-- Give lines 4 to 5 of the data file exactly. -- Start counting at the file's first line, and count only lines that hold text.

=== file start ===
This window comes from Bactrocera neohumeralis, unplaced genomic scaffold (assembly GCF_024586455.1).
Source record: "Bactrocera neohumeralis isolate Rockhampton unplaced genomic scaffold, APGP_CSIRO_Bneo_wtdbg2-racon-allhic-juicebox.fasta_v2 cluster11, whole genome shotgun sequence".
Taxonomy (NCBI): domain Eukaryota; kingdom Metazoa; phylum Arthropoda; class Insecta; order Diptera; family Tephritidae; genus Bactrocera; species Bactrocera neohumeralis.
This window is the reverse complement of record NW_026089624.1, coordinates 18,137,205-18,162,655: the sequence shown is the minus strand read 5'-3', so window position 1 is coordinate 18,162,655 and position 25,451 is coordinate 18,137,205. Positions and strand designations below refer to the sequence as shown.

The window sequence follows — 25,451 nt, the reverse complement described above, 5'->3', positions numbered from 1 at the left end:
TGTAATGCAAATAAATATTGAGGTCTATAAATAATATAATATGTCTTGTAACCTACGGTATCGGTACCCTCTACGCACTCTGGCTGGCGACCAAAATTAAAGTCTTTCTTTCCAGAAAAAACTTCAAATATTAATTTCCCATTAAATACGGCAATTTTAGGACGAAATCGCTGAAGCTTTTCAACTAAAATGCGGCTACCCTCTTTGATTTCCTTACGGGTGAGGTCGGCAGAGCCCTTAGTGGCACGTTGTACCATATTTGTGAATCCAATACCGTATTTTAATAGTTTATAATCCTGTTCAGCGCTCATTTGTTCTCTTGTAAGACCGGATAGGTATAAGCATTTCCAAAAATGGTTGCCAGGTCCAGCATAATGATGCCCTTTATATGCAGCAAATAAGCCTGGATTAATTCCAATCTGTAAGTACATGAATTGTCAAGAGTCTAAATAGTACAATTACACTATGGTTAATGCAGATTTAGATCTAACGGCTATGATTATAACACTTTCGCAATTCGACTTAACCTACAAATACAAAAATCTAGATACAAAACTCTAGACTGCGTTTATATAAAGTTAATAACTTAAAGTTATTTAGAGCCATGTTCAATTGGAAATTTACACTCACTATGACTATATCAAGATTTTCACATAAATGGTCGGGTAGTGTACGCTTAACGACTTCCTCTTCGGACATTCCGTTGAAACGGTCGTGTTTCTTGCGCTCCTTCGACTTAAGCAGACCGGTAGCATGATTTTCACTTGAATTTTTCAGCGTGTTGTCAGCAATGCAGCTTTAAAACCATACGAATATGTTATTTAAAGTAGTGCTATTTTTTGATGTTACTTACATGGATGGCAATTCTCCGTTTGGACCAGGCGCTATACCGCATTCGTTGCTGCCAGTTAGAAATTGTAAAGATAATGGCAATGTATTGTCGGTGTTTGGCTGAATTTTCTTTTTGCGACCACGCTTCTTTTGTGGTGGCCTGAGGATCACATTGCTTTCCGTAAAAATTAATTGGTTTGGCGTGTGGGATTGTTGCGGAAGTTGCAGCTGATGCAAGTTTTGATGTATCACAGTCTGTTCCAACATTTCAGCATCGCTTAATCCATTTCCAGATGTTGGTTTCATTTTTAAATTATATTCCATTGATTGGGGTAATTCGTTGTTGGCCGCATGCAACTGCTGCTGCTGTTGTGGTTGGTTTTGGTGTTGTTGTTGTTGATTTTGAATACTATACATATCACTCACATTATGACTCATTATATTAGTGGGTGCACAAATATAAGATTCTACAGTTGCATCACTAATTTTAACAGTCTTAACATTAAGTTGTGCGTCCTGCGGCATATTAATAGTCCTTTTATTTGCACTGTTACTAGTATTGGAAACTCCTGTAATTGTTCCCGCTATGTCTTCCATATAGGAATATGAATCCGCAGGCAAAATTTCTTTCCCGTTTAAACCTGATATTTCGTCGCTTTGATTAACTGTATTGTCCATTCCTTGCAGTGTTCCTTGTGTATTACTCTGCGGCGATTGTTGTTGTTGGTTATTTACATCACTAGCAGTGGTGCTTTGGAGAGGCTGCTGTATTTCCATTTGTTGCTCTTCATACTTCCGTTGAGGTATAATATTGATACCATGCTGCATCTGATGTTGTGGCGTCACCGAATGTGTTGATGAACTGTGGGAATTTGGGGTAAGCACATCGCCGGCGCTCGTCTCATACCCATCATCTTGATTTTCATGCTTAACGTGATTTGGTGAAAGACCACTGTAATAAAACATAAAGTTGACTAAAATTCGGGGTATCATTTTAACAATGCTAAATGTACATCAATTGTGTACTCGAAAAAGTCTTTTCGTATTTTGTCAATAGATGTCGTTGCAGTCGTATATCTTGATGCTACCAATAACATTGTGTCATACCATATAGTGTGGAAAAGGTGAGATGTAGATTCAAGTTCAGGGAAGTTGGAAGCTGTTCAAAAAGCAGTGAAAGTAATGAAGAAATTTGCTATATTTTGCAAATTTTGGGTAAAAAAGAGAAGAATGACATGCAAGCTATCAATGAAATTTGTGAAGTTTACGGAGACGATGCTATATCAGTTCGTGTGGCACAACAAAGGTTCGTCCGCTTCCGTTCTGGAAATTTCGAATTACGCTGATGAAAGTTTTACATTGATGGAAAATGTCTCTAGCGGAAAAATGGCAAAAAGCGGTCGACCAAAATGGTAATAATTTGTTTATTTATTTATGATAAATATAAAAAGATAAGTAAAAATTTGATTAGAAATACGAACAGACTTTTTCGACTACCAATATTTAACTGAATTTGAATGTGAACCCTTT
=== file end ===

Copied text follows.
This window is the reverse complement of record NW_026089624.1, coordinates 18,137,205-18,162,655: the sequence shown is the minus strand read 5'-3', so window position 1 is coordinate 18,162,655 and position 25,451 is coordinate 18,137,205. Positions and strand designations below refer to the sequence as shown.

The window sequence follows — 25,451 nt, the reverse complement described above, 5'->3', positions numbered from 1 at the left end: